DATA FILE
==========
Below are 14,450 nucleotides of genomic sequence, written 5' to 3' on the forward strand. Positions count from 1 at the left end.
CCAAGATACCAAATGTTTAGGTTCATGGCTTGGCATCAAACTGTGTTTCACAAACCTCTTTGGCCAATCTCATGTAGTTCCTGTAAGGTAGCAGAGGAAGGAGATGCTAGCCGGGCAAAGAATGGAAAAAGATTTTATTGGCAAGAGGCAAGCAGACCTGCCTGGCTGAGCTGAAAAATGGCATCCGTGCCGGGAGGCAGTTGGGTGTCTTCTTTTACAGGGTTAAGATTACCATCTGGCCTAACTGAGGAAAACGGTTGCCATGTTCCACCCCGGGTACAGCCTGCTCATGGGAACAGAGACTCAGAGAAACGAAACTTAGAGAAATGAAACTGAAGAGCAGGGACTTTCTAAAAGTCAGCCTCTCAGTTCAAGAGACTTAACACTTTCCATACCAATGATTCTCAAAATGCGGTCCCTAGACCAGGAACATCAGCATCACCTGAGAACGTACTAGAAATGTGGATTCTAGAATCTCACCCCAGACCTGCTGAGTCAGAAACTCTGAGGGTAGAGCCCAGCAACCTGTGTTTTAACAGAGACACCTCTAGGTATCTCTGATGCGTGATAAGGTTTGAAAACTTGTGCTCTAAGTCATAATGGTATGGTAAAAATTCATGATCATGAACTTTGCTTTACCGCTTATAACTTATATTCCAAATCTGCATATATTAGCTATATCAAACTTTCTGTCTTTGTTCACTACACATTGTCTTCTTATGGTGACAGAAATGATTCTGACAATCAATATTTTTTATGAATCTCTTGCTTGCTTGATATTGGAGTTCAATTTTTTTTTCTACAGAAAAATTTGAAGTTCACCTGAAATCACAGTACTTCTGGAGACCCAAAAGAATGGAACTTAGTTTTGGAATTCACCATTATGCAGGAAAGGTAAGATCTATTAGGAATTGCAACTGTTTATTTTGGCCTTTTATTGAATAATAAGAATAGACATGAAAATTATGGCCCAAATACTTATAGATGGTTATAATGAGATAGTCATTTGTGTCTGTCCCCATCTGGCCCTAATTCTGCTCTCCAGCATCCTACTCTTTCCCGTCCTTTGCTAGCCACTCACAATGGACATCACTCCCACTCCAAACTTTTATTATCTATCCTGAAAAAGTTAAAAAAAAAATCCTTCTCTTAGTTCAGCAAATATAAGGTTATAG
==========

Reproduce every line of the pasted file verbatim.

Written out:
Below are 14,450 nucleotides of genomic sequence, written 5' to 3' on the forward strand. Positions count from 1 at the left end.
CCAAGATACCAAATGTTTAGGTTCATGGCTTGGCATCAAACTGTGTTTCACAAACCTCTTTGGCCAATCTCATGTAGTTCCTGTAAGGTAGCAGAGGAAGGAGATGCTAGCCGGGCAAAGAATGGAAAAAGATTTTATTGGCAAGAGGCAAGCAGACCTGCCTGGCTGAGCTGAAAAATGGCATCCGTGCCGGGAGGCAGTTGGGTGTCTTCTTTTACAGGGTTAAGATTACCATCTGGCCTAACTGAGGAAAACGGTTGCCATGTTCCACCCCGGGTACAGCCTGCTCATGGGAACAGAGACTCAGAGAAACGAAACTTAGAGAAATGAAACTGAAGAGCAGGGACTTTCTAAAAGTCAGCCTCTCAGTTCAAGAGACTTAACACTTTCCATACCAATGATTCTCAAAATGCGGTCCCTAGACCAGGAACATCAGCATCACCTGAGAACGTACTAGAAATGTGGATTCTAGAATCTCACCCCAGACCTGCTGAGTCAGAAACTCTGAGGGTAGAGCCCAGCAACCTGTGTTTTAACAGAGACACCTCTAGGTATCTCTGATGCGTGATAAGGTTTGAAAACTTGTGCTCTAAGTCATAATGGTATGGTAAAAATTCATGATCATGAACTTTGCTTTACCGCTTATAACTTATATTCCAAATCTGCATATATTAGCTATATCAAACTTTCTGTCTTTGTTCACTACACATTGTCTTCTTATGGTGACAGAAATGATTCTGACAATCAATATTTTTTATGAATCTCTTGCTTGCTTGATATTGGAGTTCAATTTTTTTTTCTACAGAAAAATTTGAAGTTCACCTGAAATCACAGTACTTCTGGAGACCCAAAAGAATGGAACTTAGTTTTGGAATTCACCATTATGCAGGAAAGGTAAGATCTATTAGGAATTGCAACTGTTTATTTTGGCCTTTTATTGAATAATAAGAATAGACATGAAAATTATGGCCCAAATACTTATAGATGGTTATAATGAGATAGTCATTTGTGTCTGTCCCCATCTGGCCCTAATTCTGCTCTCCAGCATCCTACTCTTTCCCGTCCTTTGCTAGCCACTCACAATGGACATCACTCCCACTCCAAACTTTTATTATCTATCCTGAAAAAGTTAAAAAAAAAATCCTTCTCTTAGTTCAGCAAATATAAGGTTATAG